Heat Stroke Treatment Questions and Answers
Heat Stroke can be severe and dangerous and is very common during the hot summer months. Taking precautionary methods to ensure heat stroke doesn’t occur can help. If you do have signs or symptoms of heat stroke, please visit our urgent care today! We are located at 3400 Clemson Blvd Seneca, SC 29678.
When the dog days of summer come around, it is vital to take preventive measures to avoid experiencing heat stroke, no matter how old or young you are! With that being said, if you do happen to come down with heat exhaustion or heat stroke, it is just as important to seek immediate medical care to prevent the condition from progressing to a life-threatening medical emergency. Our doctors at AFC Urgent Care in Seneca, South Carolina, would be pleased to provide you with quick, thorough, and effective treatment for heat-related injuries such as heat stroke!
What causes heat stroke?
Heat stroke occurs as a result of your body overheating. As such, causes of heat stroke typically involve prolonged exposure or strenuous activity in a hot environment. With that in mind, individuals wearing excess clothing, drinking alcohol, or not consuming enough water while spending time outside on a hot day are more likely to experience heat stroke, especially if they are also involved in strenuous activity.
Other risk factors of heat stroke include the following:
- Certain medications, including vasoconstrictors, blood pressure medication, diuretics, antidepressants, or antipsychotics
- Chronic illnesses, such as heart or lung disease
- No access to air conditioning
- Over the age of 65
- Sudden exposure to or increase in hot weather
How do you treat heat stroke?
Treatment for heat stroke ultimately depends on the severity of the patient’s condition. With that being said, treatment for milder forms of heat stroke will involve intravenous (IV) or oral fluids to prevent or treat dehydration, electrolyte replacement, removing the patient to a cold room, and having the patient lie down flat on their back. If symptoms worsen or do not improve within an hour, or if the case of heat stroke is severe, patients are transported to the nearest emergency department where treatment could involve immersion in cold water, ice packs and cooling blankets, evaporation cooling techniques, and medications to stop the patient from shivering.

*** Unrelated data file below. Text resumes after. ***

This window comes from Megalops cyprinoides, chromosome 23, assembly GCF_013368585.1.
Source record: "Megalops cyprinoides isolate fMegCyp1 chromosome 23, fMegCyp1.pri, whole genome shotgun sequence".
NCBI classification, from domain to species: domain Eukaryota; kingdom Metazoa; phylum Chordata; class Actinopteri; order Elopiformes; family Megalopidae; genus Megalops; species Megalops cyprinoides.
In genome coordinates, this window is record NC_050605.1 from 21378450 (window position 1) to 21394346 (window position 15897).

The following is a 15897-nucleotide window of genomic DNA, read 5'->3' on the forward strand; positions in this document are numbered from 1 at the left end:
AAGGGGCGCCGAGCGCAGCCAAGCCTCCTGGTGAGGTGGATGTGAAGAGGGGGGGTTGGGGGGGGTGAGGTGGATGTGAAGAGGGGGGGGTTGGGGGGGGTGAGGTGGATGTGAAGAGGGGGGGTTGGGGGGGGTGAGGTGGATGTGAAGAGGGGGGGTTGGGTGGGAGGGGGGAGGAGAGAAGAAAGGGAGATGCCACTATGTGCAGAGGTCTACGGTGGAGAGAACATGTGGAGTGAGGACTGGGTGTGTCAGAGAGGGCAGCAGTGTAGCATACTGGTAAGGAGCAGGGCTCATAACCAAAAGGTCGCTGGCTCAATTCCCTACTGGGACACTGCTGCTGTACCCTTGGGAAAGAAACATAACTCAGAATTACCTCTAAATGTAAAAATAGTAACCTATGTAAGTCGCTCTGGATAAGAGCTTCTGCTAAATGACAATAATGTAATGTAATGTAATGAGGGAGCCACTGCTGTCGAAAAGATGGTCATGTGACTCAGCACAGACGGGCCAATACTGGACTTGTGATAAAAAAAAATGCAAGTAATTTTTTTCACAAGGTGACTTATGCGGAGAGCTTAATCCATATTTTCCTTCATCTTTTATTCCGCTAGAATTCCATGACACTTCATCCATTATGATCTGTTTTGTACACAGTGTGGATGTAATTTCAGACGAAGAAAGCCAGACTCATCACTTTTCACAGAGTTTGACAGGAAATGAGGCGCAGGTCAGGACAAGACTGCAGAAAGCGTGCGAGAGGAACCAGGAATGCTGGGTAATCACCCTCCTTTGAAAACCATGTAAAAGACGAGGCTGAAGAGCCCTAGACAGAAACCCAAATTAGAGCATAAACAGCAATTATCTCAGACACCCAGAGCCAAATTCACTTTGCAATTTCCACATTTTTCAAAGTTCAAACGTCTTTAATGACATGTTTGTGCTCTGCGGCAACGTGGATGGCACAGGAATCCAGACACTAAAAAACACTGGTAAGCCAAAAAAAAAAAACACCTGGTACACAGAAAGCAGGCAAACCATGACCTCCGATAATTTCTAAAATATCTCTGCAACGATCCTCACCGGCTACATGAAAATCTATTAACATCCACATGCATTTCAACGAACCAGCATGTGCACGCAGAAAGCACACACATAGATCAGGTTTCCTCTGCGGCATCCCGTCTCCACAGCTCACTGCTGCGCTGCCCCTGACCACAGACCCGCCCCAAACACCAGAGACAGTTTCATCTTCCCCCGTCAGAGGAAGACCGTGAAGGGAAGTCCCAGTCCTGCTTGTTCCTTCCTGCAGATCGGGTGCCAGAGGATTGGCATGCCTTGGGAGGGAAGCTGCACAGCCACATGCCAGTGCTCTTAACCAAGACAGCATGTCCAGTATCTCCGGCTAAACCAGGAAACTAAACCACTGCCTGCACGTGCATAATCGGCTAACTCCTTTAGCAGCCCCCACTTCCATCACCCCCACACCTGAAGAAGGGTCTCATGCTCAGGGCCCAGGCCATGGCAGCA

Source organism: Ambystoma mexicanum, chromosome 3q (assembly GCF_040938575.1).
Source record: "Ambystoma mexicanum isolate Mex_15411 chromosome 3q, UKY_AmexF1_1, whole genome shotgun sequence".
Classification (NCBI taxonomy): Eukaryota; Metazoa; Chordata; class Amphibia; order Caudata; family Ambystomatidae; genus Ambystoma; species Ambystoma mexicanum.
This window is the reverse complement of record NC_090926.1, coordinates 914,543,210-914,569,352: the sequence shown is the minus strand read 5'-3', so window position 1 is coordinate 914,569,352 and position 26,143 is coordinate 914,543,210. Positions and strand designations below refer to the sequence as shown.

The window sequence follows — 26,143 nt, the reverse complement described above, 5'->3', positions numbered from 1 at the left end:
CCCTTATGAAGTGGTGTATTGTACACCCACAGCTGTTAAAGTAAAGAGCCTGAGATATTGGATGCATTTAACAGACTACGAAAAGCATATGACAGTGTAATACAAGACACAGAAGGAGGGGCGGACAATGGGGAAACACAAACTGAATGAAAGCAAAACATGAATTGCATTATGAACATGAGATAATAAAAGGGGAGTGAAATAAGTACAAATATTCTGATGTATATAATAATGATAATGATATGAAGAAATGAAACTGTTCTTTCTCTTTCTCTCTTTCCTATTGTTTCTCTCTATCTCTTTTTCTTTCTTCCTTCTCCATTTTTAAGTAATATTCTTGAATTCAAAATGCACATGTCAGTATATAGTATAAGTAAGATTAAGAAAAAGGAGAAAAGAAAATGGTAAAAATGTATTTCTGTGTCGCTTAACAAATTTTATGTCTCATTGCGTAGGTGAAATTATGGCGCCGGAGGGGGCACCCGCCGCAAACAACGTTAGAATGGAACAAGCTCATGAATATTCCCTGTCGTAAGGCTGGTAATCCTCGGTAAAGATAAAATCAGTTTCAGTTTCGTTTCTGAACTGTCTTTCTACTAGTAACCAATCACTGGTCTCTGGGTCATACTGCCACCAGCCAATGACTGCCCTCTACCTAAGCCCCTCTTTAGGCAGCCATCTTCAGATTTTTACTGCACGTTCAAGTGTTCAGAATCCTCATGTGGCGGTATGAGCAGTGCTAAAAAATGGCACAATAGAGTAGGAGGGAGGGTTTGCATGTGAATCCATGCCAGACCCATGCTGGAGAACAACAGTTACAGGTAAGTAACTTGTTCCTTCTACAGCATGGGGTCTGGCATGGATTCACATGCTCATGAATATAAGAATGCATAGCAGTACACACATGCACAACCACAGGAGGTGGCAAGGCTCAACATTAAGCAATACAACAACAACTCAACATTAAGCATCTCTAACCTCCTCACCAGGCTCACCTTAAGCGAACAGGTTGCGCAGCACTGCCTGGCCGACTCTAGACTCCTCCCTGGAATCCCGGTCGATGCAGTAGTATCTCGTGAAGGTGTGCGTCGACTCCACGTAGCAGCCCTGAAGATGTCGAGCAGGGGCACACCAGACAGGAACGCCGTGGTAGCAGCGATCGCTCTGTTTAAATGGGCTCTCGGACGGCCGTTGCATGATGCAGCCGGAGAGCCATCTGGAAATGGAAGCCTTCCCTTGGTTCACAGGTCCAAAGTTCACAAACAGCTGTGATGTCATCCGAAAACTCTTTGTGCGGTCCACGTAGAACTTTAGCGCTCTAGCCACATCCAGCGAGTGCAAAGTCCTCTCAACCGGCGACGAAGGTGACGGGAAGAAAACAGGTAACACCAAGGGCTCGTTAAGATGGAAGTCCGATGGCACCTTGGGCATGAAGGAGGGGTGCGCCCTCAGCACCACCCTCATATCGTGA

Should I go to an Urgent Care or Emergency for heat stroke?
For mild cases of heat stroke, also known as heat exhaustion, an urgent care facility can provide excellent care. However, more severe cases of heat stroke are considered a life-threatening medical emergency. As such, you should call 911 or immediately go to your nearest emergency room if you or someone you know are suffering from a severe case of heat stroke.
The critical sign that heat stroke has become severe or life-threatening is when the individual is not producing any sweat, as this indicates that important systems in the body that help balance and regulate body temperature are shutting down or malfunctioning. Other signs and symptoms of a severe case of heat stroke include the following:
- Altered mental state, including agitation, confusion, delirium, irritability, seizures, slurred speech, or unconsciousness
- Core body temperature at or above 104 degrees Fahrenheit (40 degrees Celcius)
- Dry, flushed, and hot skin
- Nausea and vomiting
- Rapid breathing and heart rate
- Throbbing headache
Symptoms of mild heat stroke, or heat exhaustion, include the following:
- Abdominal or muscle cramps
- Dark-colored urine, which indicates dehydration
- Diarrhea, nausea, or vomiting
- Excessive sweating
- Pale skin
- Racing heart rate
What is the difference between heat stroke and sun stroke?
There is no qualitative difference between heat stroke and sun stroke, as they both refer to the same condition. Sun stroke is merely an alternative name for heat stroke.
For an appointment or more information about heat stroke treatment at AFC Urgent Care in Seneca, South Carolina, we welcome you to call us or visit our clinic for a walk-in appointment at 13400 Clemson Blvd in Seneca, South Carolina. We serve patients from Clemson, Anderson, Boiling Springs, Duncan, Easley, Greenwood, and Powdersville.